### Points in the RL Plane

Inductive reactance can be plotted along a half line, just as can resistance. In a circuit containing both resistance and inductance, the characteristics become two-dimensional. You can orient the resistance and reactance half lines perpendicular to each other to make a quarter-plane coordinate system, as shown in following figure. Resistance is plotted horizontally, and inductive reactance is plotted vertically upward. The quarter plane for inductive reactance (XL ) and resistance (R). This is also known as the RL quarter-plane, or simply as the RL plane

In this scheme, resistance-inductance (RL) combinations form complex impedances. (The term impedance comes from the root impede, and fully describes how electrical components impede, or inhibit, the flow of ac. ) Each point on the RL plane corresponds to one unique complex impedance value. Conversely, each complex impedance value corresponds to one unique point on the RL plane.

You might ask, “What’s the little j doing in above figure?” For reasons that will be made clear in further topics, impedances on the RL plane are written in the form R + jXL, where R is the resistance in ohms, and XL is the inductive reactance in ohms. The little j is called a j operator and is a mathematical way of expressing the fact that reactance is denoted at right angles to resistance in compleximpedance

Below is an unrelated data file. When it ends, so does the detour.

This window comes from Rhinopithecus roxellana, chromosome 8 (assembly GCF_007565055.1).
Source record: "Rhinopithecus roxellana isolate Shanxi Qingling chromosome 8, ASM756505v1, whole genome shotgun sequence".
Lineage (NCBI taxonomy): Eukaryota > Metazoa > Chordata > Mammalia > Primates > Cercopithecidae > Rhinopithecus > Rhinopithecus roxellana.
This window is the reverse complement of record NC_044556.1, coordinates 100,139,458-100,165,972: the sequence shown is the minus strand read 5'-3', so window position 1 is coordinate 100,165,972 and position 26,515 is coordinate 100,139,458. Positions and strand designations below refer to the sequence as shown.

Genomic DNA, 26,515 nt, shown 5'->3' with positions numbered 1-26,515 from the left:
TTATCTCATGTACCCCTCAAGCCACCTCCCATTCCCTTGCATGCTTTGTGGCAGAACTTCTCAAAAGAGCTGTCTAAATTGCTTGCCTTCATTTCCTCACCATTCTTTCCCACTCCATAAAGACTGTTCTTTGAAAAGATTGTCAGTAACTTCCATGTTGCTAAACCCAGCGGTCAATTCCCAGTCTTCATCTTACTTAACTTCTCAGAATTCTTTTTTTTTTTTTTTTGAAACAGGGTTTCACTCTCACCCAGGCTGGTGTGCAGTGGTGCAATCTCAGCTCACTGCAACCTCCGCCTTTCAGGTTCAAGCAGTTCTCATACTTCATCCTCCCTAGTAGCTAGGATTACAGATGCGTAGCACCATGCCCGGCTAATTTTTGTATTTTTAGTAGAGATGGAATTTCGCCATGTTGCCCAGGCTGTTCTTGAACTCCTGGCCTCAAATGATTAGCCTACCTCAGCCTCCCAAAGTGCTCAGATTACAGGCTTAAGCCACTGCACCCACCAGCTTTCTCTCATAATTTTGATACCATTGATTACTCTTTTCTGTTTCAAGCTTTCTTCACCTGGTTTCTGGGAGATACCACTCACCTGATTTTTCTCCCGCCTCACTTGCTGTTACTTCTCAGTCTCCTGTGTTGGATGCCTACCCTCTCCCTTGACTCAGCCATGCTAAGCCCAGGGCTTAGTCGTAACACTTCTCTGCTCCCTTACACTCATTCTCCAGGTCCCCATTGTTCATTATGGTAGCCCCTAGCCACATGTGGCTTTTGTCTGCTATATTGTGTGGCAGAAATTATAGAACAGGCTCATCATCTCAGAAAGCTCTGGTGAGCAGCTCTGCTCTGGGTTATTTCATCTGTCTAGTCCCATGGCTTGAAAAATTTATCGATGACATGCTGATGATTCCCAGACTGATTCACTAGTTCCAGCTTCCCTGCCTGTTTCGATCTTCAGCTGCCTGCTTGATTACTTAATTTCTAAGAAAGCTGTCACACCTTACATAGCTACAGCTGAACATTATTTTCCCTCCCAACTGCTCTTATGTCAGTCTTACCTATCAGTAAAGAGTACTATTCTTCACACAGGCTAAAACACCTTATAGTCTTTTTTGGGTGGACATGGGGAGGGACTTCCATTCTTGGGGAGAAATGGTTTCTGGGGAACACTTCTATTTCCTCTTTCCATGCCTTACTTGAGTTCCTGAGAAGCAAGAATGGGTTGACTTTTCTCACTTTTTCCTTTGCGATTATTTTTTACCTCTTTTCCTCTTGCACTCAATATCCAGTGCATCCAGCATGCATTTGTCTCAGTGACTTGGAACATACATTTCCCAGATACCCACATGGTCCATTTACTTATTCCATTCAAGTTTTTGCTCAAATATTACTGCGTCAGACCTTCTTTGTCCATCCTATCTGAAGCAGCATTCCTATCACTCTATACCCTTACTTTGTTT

graphs. Four points in the RL plane.

If you have a pure resistance, say R = 5 Ω, then the complex impedance is 5 + j 0, and is at the point (5,0) on the RL plane. If you have a pure inductive reactance, such as XL = 3 Ω, then the complex impedance is 0 + j3, and is at the point (0,j3) on the RL plane. These points, and a couple of others, are shown in above figure.

In real life, all coils have some resistance, because no wire is a perfect conductor. All resistors have at least a tiny bit of inductive reactance, because they take up some physical space and they have wire leads. So there is really no such thing as a mathematically perfect pure resistance such as 5 + j 0, or a mathematically perfect pure reactance like 0 + j3. But sometimes you can get extremely close to theoretical ideals in real life.

Often, resistance and inductive reactance are both deliberately placed in a circuit. Then you get impedances values such as 2 + j3 or 4 + j1.5. These are shown in above figure. as points on the RL plane. Remember that values for XL are reactances, not actual inductances. Because of this, they vary with the frequency in an RL circuit. Changing the frequency has the effect of making complex impedance points move around in the RL plane. They move vertically, going upward as the ac frequency increases, and downward as the ac frequency decreases. If the ac frequency goes down to zero, the inductive reactance vanishes. Then XL = 0, we have pure dc, and the point is right on the resistance axis.